There are some that go away never to be heard from again, and then there’s Steve Saka.

When it was announced in 2013 that Saka would resign as ceo of Drew Estate, he made it clear that he would be back in the cigar industry. Standing in his way was a two-year non-compete—and of course, all of the things that go along with starting a new cigar company. In June, we revealed said company would be Dumbarton Tobacco & Trust and shortly thereafter, Saka announced the first cigar, Sobremesa.

Sobremesa 2

The cigar was shown off at the 2015 IPCPR Convention & Trade Show and to quite a bit of fanfare. Due to concerns about how the cigars were stored, no one was allowed to smoke samples of the cigar. Due to uncertainty about demand, supply and when the cigars would be ready, no one was allowed to place official orders. Instead, retailers were offered Liga Privadas and asked to make commitments, knowing there was no guarantee that said orders would be filled. It was a bit bizarre: a new company, with retailers lined up to purchase, sight unseen and cigars unsmoked. It was a very visual testament to Saka and the trust retailers have in him.

As for the cigar, it’s being produced at Joya de Nicaragua, a factory Saka became rather familiar with due to Drew Estate’s distribution of the brand in the U.S.

It uses a La Meca Ecuador habano Grade 1 dark rosado wrapper and Mexican Matacapan Negro de temporal binder over five different filler tobaccos: Nicaraguan GK Condega C-SG seco, Nicaraguan Pueblo Nuevo criollo viso, Nicaraguan La Joya Estelí C-98 viso, Nicaraguan ASP Estelí hybrid ligero and broadleaf ligero from Lancaster County in Pennsylvania.

Sobremesa began shipping last month in five sizes: Corona Grande (5 1/4 x 44, $9.95), Cervantes Fino (6 1/4 x 46, $11.45), Robusto Largo (5 1/4 x 52), El Americano (6 x 52, $12.45), and Gran Imperiales (7 x 54, $13.45). This month, the Torpedo Tiempo (6 x 54) began shipping alongside the other sizes. Each size has been restricted to 200 boxes per month for the first two months of shipping.

Sobremesa Cervantes Fino 1

  • Cigar Reviewed: Sobremesa Cervantes Fino
  • Country of Origin: Nicaragua
  • Factory: Fabrica de Tabacos Joya de Nicaragua S.A.
  • Wrapper: Ecuador La Meca Ecuador Habano Grade 1
  • Binder: Mexican Matacapan Negro de Temporal
  • Filler: Nicaraguan (GK Condega C-SG, Pueblo Nuevo Criollo, La Joya Estelí C-98, ASP Estelí Hybrid Ligero) & Pennsylvania Broadleaf Ligero
  • Length: 6 1/4 Inches
  • Ring Gauge: 46
  • Vitola: Lonsdale
  • MSRP: $11.25 ($281.25)
  • Release Date: Nov. 6, 2015
  • Number of Cigars Released: Regular Production
  • Number of Cigars Smoked For Review: 3

I love the look of Sobremesa; it’s clear that Saka’s experience at JR Cigar and Drew Estate combined with his non-compete allowed for him to meticulously think of what he wanted, and it shows. That being said, the first sample I smoke feels a bit underfilled around the cap. I’m admittedly not as worried about how much a cigar weighs as Brooks Whittington is, but spongy caps aren’t a good sign in my book. I can taste the layers of Nicaraguan fillers—sweet brownie chocolate, some peppers, orange peel and a bit of minerals towards the finish.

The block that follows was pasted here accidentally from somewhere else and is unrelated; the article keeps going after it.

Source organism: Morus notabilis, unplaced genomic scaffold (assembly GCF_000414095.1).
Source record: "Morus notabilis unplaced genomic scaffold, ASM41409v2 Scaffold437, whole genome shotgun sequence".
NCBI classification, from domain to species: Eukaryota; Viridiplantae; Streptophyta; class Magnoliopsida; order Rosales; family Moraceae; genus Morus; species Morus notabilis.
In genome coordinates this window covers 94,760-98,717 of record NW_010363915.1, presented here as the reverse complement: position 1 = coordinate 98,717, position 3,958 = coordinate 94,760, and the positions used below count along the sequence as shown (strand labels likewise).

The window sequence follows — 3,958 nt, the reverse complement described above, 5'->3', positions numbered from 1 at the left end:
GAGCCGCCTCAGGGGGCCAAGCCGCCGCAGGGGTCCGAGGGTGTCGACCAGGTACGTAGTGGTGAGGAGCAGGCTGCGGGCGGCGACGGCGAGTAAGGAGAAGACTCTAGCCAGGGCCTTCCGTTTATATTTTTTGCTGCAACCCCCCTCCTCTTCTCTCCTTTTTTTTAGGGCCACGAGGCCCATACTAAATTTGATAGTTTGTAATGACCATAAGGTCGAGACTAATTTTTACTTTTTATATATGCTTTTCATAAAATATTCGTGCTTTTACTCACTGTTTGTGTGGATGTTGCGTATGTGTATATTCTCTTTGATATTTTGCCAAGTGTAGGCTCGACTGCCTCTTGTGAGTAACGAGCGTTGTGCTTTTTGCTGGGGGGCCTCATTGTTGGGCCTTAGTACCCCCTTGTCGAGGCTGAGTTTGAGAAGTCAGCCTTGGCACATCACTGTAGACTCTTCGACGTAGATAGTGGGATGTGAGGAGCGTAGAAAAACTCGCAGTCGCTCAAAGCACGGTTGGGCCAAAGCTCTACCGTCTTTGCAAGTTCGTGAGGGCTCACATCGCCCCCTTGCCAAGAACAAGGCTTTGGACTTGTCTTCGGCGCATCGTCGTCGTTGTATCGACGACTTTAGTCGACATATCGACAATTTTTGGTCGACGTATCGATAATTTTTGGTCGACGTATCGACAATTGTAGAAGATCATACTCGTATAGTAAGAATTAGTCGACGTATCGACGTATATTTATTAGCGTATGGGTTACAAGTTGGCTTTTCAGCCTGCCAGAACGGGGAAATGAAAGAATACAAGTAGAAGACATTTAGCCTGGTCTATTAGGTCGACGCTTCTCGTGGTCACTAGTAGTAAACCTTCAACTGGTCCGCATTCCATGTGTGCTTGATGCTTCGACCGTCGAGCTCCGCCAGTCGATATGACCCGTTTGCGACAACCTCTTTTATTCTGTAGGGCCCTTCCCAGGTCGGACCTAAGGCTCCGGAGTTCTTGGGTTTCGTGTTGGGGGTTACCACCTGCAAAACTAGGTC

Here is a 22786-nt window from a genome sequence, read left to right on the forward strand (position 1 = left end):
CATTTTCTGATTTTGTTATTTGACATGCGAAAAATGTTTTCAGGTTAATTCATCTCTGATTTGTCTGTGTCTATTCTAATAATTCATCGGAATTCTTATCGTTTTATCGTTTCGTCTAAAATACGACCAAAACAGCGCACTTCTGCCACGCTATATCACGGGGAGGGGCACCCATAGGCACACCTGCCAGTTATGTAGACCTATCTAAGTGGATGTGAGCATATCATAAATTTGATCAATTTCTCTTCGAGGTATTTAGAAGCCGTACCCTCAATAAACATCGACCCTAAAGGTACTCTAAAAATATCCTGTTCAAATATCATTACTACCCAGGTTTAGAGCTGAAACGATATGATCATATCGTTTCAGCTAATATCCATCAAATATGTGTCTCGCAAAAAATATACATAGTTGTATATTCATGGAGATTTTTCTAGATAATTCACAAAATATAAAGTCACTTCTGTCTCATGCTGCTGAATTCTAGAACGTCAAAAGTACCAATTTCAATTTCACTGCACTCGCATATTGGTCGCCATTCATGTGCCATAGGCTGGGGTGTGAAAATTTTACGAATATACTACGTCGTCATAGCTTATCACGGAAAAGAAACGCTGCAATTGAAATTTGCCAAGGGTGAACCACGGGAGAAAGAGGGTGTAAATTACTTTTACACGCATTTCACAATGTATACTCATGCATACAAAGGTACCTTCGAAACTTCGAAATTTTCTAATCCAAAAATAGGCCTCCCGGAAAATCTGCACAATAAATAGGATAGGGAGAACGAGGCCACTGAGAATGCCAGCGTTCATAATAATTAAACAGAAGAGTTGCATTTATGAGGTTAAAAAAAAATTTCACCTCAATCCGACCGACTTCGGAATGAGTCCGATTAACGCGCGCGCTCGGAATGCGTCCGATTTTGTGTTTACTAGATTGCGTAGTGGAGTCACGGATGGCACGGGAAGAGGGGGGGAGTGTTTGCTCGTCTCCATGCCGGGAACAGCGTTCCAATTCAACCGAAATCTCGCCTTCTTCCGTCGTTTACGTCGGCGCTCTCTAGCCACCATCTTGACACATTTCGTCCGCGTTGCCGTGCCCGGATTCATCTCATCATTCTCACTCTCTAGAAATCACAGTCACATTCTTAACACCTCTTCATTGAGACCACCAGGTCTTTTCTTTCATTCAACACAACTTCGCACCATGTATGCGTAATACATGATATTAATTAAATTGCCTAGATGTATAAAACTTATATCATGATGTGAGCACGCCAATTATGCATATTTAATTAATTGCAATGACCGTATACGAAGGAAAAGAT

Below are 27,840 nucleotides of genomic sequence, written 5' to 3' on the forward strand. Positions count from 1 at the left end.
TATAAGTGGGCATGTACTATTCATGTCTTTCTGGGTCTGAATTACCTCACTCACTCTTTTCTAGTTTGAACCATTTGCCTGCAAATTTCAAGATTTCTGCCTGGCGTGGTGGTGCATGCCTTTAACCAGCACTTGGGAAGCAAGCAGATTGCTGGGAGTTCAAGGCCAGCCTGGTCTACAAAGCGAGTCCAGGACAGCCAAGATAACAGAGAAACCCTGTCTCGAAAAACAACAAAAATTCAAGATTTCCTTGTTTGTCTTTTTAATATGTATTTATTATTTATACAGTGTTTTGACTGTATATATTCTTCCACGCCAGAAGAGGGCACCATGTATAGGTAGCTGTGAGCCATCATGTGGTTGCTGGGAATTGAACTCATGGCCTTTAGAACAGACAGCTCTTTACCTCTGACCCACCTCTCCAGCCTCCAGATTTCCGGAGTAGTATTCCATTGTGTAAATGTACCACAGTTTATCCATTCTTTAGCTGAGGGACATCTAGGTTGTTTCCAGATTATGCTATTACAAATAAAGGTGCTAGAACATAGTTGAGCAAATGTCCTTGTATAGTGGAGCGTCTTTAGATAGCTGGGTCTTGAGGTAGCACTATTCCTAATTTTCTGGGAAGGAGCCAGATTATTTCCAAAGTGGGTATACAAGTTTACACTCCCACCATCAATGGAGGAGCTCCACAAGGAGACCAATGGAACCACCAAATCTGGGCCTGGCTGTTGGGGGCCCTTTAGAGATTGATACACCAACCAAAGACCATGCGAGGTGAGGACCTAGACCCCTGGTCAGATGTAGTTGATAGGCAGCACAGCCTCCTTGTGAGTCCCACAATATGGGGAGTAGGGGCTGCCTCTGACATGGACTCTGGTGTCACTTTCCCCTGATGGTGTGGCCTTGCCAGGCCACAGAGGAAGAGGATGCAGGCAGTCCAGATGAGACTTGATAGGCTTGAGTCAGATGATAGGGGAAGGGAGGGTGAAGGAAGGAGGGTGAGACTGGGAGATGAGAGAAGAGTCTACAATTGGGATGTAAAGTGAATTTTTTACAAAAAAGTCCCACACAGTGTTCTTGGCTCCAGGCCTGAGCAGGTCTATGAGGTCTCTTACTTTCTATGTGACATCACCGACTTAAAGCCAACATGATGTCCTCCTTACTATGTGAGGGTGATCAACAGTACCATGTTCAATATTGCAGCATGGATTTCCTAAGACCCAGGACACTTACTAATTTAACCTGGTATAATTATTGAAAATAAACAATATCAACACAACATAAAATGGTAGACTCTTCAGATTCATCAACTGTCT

Upon lighting, two of the cigars immediately tighten up. That wouldn’t be much of an issue, except there was a knot in one sample and both were already relatively tight. Two samples show hickory, some charred meatiness, a mild creaminess and a bit of a creamy citrus note. The other has orange peel, mainly earth and some woodiness with the cocoa dominating. I smoke the three cigars on back-to-back-to-back nights and am left with tasting notes that don’t appear to show me smoking the same cigar. On two cigars there’s nuttiness, a sweet vanilla, some earth and barnyard. Through the nose, I get a restrained lemon, some wheat and a mild black pepper. With the other, there’s meatiness, almonds and some saltines with charred oak, citrus, creaminess, and tomato. Fresh citrus and a restrained pepper last deep into the finish of the Sobremesa Cervantes Fino, something not apparent on the other cigars. While all samples have even burns and decent smoke production, two cigars are very tight while one has a good draw. It’s medium-full in flavor and medium in both body and strength—about the only thing that’s consistent.

Sobremesa Cervantes Fino 2

I’ll get the important stuff out of the way. Two Cervantes Finos are still quite tight throughout the second third while the other is showing an ideal draw. There’s sourdough bread, some bizarre nuttiness that I can’t place, grapefruit and melon rind on two samples. The finish retains that sourdough characteristic and a restrained black pepper. There’s some toastiness, similar to a fireplace, and then citrus. Towards the end there’s a lamb-like meatiness, but like the nuts, it’s all very delicate and somewhat challenging to place. The other cigar is a bit bolder with creaminess, coffee and earthiness taking over. If there’s a similarity it’s the restrained black pepper, something that I manage to find throughout the entire cigar. After a minute or so between puffs my tongue encounters a bright citrus flavor. It’s a weird, somewhat addicting sensation, but unfortunately I can only find it on one of the Sobremesas I smoke.